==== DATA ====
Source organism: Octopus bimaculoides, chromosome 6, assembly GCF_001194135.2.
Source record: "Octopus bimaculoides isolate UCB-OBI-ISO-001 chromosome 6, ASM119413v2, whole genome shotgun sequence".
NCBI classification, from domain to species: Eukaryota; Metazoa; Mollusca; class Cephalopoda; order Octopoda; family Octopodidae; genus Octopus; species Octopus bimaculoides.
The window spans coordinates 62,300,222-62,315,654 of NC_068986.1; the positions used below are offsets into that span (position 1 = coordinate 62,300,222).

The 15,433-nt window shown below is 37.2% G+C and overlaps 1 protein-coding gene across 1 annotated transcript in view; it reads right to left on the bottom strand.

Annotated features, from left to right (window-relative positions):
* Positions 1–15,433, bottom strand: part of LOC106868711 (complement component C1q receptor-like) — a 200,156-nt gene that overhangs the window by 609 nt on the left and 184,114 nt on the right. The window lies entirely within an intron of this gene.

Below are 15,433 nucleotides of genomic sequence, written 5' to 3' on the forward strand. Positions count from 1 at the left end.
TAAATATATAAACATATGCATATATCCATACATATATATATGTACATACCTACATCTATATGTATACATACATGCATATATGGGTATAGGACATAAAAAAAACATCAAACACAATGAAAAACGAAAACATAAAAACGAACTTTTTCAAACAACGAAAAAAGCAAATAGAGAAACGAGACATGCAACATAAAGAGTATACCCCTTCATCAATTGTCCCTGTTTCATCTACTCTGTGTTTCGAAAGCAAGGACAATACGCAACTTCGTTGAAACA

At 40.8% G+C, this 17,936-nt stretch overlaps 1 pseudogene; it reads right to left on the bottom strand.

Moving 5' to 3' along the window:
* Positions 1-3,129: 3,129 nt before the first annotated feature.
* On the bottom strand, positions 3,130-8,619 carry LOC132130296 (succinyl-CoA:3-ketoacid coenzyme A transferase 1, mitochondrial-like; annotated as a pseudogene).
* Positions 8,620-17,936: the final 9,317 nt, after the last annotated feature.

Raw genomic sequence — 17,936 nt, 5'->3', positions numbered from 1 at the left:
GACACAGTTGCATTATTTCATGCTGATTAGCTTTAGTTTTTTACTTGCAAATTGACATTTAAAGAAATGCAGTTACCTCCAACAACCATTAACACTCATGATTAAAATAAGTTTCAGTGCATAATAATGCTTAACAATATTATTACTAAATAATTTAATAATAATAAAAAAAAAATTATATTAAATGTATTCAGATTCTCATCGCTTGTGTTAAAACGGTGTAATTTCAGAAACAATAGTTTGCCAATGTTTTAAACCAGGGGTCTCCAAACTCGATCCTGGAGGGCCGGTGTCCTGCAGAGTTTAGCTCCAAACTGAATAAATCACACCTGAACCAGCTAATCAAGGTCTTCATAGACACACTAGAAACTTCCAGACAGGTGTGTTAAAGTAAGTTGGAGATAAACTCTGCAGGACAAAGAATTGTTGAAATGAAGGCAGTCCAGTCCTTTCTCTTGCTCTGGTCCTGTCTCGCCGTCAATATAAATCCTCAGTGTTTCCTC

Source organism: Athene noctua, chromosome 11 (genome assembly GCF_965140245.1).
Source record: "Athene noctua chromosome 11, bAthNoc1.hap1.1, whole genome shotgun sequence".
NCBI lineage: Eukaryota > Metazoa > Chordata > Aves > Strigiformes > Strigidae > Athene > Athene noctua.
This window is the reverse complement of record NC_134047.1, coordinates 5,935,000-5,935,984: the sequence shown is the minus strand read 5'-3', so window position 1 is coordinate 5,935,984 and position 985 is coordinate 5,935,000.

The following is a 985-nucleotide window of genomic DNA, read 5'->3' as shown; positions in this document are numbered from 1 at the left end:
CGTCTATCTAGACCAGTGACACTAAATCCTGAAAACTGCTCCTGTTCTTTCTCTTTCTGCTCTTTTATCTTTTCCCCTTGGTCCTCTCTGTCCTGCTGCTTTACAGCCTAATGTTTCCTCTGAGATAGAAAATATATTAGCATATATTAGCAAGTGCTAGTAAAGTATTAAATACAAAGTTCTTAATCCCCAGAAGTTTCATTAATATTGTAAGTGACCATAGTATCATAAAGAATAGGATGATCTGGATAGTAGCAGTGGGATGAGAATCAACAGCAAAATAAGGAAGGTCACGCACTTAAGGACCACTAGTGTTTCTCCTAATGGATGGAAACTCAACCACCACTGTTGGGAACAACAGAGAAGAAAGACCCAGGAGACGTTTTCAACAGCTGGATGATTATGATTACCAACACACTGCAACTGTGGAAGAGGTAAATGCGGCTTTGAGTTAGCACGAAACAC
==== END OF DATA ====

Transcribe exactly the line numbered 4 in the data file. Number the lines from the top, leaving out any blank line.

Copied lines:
The window spans coordinates 62,300,222-62,315,654 of NC_068986.1; the positions used below are offsets into that span (position 1 = coordinate 62,300,222).